My Mom Died on May the 4th. ‘The Last Jedi’ Taught Me How to Move On.
I have a hard time letting go. That is my life’s thematic through-line. I am splintered down the middle, cored in two: the who I was before my mother died, and the endless tunnel I have been running through ever since. Anyone who has suffered a massive loss will understand this. That fracturing of atoms. Life is never the same – not just the life we live, but the concept of life as some sort of cosmic occurrence. Everything is incidental. Everything is weird and misplaced. Why are some of us allowed to live while others aren’t? Why can some carry on while the rest of us get caught in a honey trap of memories, grief, jealousy, fragmentation?
That is something I constantly ask myself: Why me? And not “why me” in the sense of loss, because everyone has lost, will lose. But why do I have such difficulty separating my current self from who I once was, and the who I thought I’d be by now? That’s the thing with grief: it erodes your concept of self. It hands you a pride you might not deserve and haven’t yet earned. You look at others, the easier sort, and you mourn their apathy. Don’t you know? Haven’t you seen? This world will annihilate you, just give it time.
When I get this way, I think of Carrie Fisher, as I often do, and this quote from Wishful Drinking.
But I also think back to The Last Jedi. My favorite of the Star Wars movies because it is the most confrontational. (If you have read my writing, you will know that is something I ravenously seek.) It’s an easy thing to conjure up on a day like to today: Not only is it May the Fourth – Star Wars Day – but it is also the 18th anniversary of my mother’s death. And The Last Jedi, above all things, has played the largest role in helping me finally gain the courage to move forward.
To begin with, I must state: I love Rey. She is my favorite Star Wars character of all time. Because she is me, and because she has equipped me with the power to see my own inefficiencies, my own blind precognitions. The Last Jedi is all about imploding her hubris. An orphan with almighty power who learns, by the end of the film, that her importance is not found in the lost corners of her past, but in the possibility of her future.
I will not fully align myself with her exact distinction. I am not an orphan in the same sense (my mother died, my father is gone, but I still have a family), nor am I possessed with the same inherent prowess that Rey is. But her loneliness has been a facet that lured me in after The Force Awakens. That broken girl in a quiet AT-AT apartment, surrounded by toys and mementos, infantile by her own accord. She was stuck in the past same as me. Convinced that something would come along and prove her cruciality. Waiting for her moment without actionably seeking it.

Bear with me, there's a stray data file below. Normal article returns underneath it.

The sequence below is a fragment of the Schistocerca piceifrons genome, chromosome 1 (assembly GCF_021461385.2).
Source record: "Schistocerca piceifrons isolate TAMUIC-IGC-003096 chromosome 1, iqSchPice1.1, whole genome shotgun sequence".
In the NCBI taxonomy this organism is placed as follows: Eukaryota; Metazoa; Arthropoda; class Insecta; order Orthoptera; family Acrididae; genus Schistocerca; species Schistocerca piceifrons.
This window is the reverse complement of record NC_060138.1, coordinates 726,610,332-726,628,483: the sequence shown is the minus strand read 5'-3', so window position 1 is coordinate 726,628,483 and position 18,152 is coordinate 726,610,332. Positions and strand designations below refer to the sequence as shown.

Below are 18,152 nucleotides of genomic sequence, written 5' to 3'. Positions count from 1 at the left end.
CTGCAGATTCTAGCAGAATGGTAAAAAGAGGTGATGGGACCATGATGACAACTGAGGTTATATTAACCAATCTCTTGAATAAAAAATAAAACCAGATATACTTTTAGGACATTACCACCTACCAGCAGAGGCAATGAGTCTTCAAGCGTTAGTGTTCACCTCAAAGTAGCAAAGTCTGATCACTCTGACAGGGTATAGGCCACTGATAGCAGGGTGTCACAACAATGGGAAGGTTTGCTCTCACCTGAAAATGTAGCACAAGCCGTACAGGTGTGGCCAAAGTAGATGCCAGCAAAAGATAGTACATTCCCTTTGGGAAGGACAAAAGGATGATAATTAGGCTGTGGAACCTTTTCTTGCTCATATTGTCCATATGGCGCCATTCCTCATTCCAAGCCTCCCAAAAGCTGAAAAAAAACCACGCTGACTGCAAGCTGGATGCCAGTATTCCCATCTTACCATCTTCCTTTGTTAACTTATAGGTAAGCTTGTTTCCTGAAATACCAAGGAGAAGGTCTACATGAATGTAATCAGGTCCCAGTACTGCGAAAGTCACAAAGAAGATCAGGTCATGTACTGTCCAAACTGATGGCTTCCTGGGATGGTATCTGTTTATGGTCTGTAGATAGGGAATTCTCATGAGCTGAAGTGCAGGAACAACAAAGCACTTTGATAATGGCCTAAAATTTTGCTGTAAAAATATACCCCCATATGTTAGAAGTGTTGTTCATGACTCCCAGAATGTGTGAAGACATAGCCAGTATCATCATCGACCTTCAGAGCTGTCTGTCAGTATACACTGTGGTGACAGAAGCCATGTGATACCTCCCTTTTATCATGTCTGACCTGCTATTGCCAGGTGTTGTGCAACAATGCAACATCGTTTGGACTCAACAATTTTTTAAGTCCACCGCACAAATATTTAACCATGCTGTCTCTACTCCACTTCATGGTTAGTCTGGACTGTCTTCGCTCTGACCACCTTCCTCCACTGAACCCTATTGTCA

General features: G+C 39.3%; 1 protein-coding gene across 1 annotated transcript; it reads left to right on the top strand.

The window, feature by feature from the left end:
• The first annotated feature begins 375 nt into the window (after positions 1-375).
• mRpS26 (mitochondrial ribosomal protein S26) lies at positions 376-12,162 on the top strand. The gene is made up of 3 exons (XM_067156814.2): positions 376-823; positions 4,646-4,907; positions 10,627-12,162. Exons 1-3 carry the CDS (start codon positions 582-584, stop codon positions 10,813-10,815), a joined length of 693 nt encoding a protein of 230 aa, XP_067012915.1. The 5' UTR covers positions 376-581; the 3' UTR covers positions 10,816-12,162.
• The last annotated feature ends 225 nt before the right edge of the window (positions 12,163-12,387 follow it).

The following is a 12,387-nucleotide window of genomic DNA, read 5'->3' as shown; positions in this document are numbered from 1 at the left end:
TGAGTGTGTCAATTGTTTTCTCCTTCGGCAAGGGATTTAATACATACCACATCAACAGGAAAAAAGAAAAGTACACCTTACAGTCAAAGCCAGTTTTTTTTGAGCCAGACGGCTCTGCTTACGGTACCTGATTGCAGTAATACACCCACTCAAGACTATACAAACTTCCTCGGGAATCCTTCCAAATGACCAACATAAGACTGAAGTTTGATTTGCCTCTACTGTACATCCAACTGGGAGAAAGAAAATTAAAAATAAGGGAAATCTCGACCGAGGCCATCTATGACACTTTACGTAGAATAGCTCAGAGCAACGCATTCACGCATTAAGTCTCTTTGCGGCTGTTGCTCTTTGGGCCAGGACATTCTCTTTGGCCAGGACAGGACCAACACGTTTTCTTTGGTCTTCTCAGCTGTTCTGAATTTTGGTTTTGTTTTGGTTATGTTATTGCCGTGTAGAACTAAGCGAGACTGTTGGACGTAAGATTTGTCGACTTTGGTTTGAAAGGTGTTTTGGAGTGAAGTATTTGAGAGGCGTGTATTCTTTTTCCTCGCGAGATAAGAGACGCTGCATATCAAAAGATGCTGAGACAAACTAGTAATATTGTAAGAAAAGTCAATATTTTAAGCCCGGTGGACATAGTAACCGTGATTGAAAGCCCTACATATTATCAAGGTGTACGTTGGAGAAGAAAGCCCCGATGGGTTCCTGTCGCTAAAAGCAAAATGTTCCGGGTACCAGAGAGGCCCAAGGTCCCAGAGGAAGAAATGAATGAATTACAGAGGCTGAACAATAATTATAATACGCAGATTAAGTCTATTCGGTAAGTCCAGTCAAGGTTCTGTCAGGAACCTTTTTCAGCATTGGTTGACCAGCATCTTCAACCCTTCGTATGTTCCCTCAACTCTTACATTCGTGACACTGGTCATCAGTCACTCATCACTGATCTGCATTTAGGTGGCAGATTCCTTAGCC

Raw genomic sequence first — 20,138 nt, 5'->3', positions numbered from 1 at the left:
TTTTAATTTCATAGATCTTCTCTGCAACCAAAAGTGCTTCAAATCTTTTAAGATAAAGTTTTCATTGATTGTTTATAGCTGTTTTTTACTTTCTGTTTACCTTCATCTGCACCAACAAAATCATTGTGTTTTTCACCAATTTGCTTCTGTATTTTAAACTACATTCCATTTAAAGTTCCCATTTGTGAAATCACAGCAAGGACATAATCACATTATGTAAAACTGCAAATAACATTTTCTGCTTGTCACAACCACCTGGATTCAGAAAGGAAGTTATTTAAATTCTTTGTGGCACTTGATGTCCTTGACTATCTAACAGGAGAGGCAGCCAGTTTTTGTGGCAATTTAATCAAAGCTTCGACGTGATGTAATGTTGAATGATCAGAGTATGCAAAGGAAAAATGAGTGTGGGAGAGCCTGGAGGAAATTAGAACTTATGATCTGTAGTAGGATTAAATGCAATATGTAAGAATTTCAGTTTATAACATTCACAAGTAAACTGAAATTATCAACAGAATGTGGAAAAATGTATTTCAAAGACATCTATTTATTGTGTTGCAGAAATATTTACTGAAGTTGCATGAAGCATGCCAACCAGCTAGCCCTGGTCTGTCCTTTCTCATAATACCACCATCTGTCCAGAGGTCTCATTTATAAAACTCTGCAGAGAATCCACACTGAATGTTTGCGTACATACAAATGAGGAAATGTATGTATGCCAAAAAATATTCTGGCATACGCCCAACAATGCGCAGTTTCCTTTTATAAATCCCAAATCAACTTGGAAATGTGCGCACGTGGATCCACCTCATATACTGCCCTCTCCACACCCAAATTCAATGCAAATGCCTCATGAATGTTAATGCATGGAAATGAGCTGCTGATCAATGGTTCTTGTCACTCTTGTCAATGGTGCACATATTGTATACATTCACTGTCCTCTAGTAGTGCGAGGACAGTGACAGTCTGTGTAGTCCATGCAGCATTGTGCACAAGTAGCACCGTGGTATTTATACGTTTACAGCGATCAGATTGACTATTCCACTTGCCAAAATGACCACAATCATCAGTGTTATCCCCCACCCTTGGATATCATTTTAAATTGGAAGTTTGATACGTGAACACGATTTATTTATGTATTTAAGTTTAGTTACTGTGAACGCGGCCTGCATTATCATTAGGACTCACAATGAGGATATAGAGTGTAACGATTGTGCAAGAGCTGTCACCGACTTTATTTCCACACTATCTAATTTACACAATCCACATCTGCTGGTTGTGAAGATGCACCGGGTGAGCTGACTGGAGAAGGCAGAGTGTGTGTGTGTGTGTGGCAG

That is something I’ve always felt. That my mother’s death imbued me with some sort of vital key to the universe. That people should bow before me because of what I’ve suffered, what I’ve lost, how I’ll forever be tampered with. I can’t deny that strains of that ideology still quiver through me. But in the last several months, I have done a lot of self-improvement to move past that which tethers me down. I have reoriented myself with my surroundings, and with greater truths: that my suffering is small, and normal, and affords me nothing. That the great people of history never relied on their falterings, but on their strengths. They never let their parents’ deaths carry them while they sat calcified in their own ruins.
That’s what I love about Rey. She who is thrust into an adventure she tried to avoid. But later, she who believed this place in history was always hers. Kylo whispers in her ear, destiny hands her Luke’s lightsaber. I am someone, she assumes. Rey from nowhere, her pride allows her to say aloud. But her vanity, which Kylo ruptures — her vanity says something else.
In The Last Jedi, Rey is confronted with a mirrored image of herself, transpired across time and reality. She seeks out Luke, who she assumes will follow her back to the Resistance so that they might both shine. Instead, he refuses her, and she is lured to a dark, cavernous hole. Throughout the film this darkness calls her, but it is not until Luke’s final rejection, and Kylo’s brainwave declaration that she matters, that she gives in.
From the Force cave, she gives us this voiceover confession:
I should have felt trapped or panicked. But I didn’t. It didn’t go on forever, I knew it was leading somewhere; that at the end it would show me what I came to see. I thought I’d find answers here. I was wrong. I’ve never felt so alone.
There are a lot of lessons in The Last Jedi. I am certain that is part of what has drawn ire. It is not fan service by any means, but rather an incisive reconnaissance for its heroes. I will never silence anyone’s trepidations with a piece of art, since I truly believe everyone is allowed their own perspective, but I wish more people would let The Last Jedi fully wash over them. For me, it was vital. Because Rey’s journey of self-non-discovery has mirrored my own. We expect something of grandeur, but life hands us the rudimentary. We may be big in some ways, but not in others. We matter less than we think. We are wholly fallible.
Rey learns this several times in The Last Jedi. She learns this through Kylo and Luke, and through herself. But by movie’s end, she has grown exponentially. She has let go of the things she once feared to become what the world needs her to be. She has allowed herself to be powerful by her own accord, in place of gallant assumption. Luke is not the last Jedi, nor is Rey. She is a part of a larger story, but not the only one. Myth owes her nothing. History owes her nothing.
She owes herself so much more. So do I.
May the Fourth be with you.